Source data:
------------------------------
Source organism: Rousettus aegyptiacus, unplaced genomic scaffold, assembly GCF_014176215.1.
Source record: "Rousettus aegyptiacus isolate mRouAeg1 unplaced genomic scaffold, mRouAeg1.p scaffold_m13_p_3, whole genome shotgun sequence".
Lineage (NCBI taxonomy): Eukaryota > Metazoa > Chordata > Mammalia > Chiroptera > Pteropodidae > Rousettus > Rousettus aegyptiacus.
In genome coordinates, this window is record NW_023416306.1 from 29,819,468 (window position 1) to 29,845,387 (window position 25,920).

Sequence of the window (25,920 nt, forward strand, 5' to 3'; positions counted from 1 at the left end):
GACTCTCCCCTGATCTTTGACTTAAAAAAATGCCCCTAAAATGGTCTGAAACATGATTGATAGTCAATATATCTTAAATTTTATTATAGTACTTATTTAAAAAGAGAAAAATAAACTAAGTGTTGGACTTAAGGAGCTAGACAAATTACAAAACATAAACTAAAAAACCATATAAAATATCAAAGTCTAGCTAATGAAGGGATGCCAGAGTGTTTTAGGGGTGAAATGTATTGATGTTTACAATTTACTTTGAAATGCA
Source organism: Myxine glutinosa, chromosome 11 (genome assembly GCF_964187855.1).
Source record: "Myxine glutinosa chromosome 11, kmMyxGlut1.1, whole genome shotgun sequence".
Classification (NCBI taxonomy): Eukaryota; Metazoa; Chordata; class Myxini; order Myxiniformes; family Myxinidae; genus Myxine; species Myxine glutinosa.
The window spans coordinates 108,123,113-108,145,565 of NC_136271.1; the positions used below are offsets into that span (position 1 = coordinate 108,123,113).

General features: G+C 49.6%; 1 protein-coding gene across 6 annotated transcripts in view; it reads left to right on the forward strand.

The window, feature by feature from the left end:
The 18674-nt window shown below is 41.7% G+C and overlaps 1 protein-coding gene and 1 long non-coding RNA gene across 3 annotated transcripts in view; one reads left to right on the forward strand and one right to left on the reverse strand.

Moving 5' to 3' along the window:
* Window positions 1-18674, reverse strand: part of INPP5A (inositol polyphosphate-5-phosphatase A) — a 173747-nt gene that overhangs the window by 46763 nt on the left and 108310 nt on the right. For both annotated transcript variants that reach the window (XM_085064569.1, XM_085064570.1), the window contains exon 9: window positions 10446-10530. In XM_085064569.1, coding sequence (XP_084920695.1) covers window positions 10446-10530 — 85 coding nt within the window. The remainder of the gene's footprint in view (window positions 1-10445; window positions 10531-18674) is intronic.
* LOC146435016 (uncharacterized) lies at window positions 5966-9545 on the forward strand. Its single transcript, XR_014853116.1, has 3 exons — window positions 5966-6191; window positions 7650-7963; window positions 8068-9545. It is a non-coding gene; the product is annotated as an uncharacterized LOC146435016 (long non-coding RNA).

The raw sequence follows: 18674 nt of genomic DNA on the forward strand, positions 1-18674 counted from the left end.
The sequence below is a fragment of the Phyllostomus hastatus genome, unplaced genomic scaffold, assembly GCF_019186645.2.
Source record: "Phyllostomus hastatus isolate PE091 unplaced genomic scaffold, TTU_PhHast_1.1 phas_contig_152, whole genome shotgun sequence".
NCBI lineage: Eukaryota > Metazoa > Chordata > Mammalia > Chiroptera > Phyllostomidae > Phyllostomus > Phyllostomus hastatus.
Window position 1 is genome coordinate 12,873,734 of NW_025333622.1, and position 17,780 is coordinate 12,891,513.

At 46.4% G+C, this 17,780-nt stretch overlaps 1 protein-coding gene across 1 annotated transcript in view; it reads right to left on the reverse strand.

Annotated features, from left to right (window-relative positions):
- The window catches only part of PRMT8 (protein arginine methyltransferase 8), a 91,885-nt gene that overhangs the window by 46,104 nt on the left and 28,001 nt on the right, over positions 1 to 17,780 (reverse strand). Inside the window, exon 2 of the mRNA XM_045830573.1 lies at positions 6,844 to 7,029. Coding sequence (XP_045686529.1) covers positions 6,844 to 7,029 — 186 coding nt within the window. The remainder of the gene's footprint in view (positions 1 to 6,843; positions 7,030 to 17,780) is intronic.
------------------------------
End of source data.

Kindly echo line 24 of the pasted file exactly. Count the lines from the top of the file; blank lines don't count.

- The window catches only part of PRMT8 (protein arginine methyltransferase 8), a 91,885-nt gene that overhangs the window by 46,104 nt on the left and 28,001 nt on the right, over positions 1 to 17,780 (reverse strand). Inside the window, exon 2 of the mRNA XM_045830573.1 lies at positions 6,844 to 7,029. Coding sequence (XP_045686529.1) covers positions 6,844 to 7,029 — 186 coding nt within the window. The remainder of the gene's footprint in view (positions 1 to 6,843; positions 7,030 to 17,780) is intronic.